So now, I’m building again. I have an interim role that I love doing, I have some great options for new permanent opportunities that I’m exploring and I know that things will be more than OK. So, this Advent, as the daily posts take place over at Kate GL’s blog, my story is one of honesty, of optimism, of letting the light in, of taking each day as it comes and moving forward with integrity and positivity, of thankfulness for the good things and acknowledgement of what is truly important. I wish you and your loved ones a wonderful Christmas, strength, peace, happiness, health and joy as we head into the New Year.

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I have recently had the pleasure of reading my children almost all of the Roald Dahl stories, the only exceptions being The Witches (we did try but far too scary as they are only 5!) and the more autobiograpical books such as Boy and Going Solo.  I loved reading them, the children loved listening to them and we have been jointly enthralled by the wonderful and brilliant story telling of an exceptionally gifted man.
Some of the books such as Fantastic Mr Fox, Charlie and the Chocolate Factory and James and the Giant Peach I remember reading and devouring as a child; others such as Matilda, the BFG and Danny, Champion of the World I have discovered for the first time as an adult.  I have no doubt I will read all of them to my children many more times and that when they are old enough they will continue to read and enjoy them on their own.
Much of the charm and brilliance of Roald Dahl’s writing is in his vivid portrayal of characters, their actions and values. More than anything else, his characters are defined by whether or not they are kind. The author explains –
I think probably kindness is my number one attribute in a human being. I’ll put it before any of the things like courage or bravery or generosity or anything else. If you’re kind, that’s it.
We don’t talk about kindness in leadership much. We certainly don’t talk about it in a business context. And yet, it is one of the most powerful and deep-rooted human values that there is, a true differentiator of people and a mark of authenticity. I wrote in a previous blog post about bringing your values to work and treating others as you would wish to be treated.
Of course we often need to make commercial decisions and the role of HR is not, nor should it be, to be everyone’s friend. But that doesn’t mean we should forget or be afraid to talk about some of our core personal values either.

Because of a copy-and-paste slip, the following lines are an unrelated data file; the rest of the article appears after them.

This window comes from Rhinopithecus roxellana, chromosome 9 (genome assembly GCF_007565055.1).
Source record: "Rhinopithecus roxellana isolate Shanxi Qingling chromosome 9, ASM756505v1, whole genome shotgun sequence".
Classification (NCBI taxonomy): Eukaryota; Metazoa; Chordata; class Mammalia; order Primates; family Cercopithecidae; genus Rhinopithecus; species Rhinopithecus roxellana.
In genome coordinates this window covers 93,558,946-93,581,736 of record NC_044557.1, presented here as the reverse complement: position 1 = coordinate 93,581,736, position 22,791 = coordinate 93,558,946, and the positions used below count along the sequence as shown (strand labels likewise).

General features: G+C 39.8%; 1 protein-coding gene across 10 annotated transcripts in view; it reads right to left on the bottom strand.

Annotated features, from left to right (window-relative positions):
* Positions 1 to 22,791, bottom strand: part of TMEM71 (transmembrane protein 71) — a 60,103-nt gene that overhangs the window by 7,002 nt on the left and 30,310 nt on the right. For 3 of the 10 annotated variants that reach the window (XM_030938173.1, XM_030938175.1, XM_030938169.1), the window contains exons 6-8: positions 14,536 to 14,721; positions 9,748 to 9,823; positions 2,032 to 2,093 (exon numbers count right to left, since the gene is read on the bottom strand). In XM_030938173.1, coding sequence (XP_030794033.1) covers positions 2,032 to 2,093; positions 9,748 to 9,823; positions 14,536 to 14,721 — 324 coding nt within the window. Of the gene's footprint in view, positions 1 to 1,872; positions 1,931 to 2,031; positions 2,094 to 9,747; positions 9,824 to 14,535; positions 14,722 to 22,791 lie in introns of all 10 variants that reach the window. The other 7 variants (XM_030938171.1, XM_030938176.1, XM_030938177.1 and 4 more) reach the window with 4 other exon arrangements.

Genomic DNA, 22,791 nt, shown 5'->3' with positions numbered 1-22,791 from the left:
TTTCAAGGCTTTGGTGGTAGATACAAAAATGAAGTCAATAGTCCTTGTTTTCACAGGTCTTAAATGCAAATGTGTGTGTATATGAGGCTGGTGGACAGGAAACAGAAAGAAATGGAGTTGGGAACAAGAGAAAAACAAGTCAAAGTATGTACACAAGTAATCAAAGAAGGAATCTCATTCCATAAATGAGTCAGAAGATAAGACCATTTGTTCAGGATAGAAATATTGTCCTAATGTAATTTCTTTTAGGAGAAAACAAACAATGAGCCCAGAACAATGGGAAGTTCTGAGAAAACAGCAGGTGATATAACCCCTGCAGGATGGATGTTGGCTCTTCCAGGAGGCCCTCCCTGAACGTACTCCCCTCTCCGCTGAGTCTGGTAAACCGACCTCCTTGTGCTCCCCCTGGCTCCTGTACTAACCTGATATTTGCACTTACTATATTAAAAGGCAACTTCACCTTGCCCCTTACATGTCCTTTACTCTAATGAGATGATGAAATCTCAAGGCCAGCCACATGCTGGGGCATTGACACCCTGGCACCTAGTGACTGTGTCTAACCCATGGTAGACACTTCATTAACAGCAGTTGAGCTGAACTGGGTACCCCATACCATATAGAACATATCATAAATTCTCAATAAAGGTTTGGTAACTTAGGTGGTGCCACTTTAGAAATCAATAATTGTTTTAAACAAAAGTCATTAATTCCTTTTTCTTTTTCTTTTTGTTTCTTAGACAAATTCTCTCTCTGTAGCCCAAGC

I’d love to hear your views.


That is the question that was posed to me and others by Peter Hros, also known as @HRBeginner. I have written a guest blog for his site, which you are welcome to check out here.

Even better, why don’t you also share your experiences in starting out in HR (or whichever career you have chosen!) either in the comments below, or as a guest blog of your own for Peter – I know he’d love to hear from you!

Do you know what you are meant to be doing in your role and how you should be doing it? I don’t. Increasingly frequently, I have been faced with situations that are not only completely new to me, but also to all of the other very senior people I work with. These are most certainly interesting times!

To give you some context: over the last two months I have liquidated a business in the Far East, dealt with a number of whistle-blowing claims in various global territories, drafted employment contracts for a joint venture in China and investigated alleged data theft. And honestly, that’s just the tip of the iceberg. I haven’t dealt with any of those things individually before, let alone concurrently.

What I have learnt…and am learning!…is this –

  • You don’t have to know everything, or to have done it before, you just need to find someone who does know the information that you need to guide you through the logical steps. This person may not be internal, in fact in most of the above scenarios it has been a specialist employment lawyer, often based in the country involved
  • Dealing with new challenges is interesting and intellectually stimulating. Whilst my role is currently much harder and more unpredictable than I had imagined, I am coping and thriving amid the temporary chaos
  • Doing new things is great for professional confidence
  • Panicking never helped anyone 😉
  • Asking for help is fine…it is also often really sensible.
  • Sabrina Baker wrote a great blog recently about needing the mountain for personal growth, which really resonated with the tough challenges that are taking place in my workplace at the moment
  • Understand and play to your strengths, but watch out for your weaknesses. One of my strengths is the ability to operate fluidly and laterally in a complex, fast-paced environment. The time I really need to watch out for is when it all calms down and I will need to switch to implementing robust processes and procedures.
  • Building relationships internally and externally is absolutely key
  • Make complex things simple, not ever more complicated than they need to be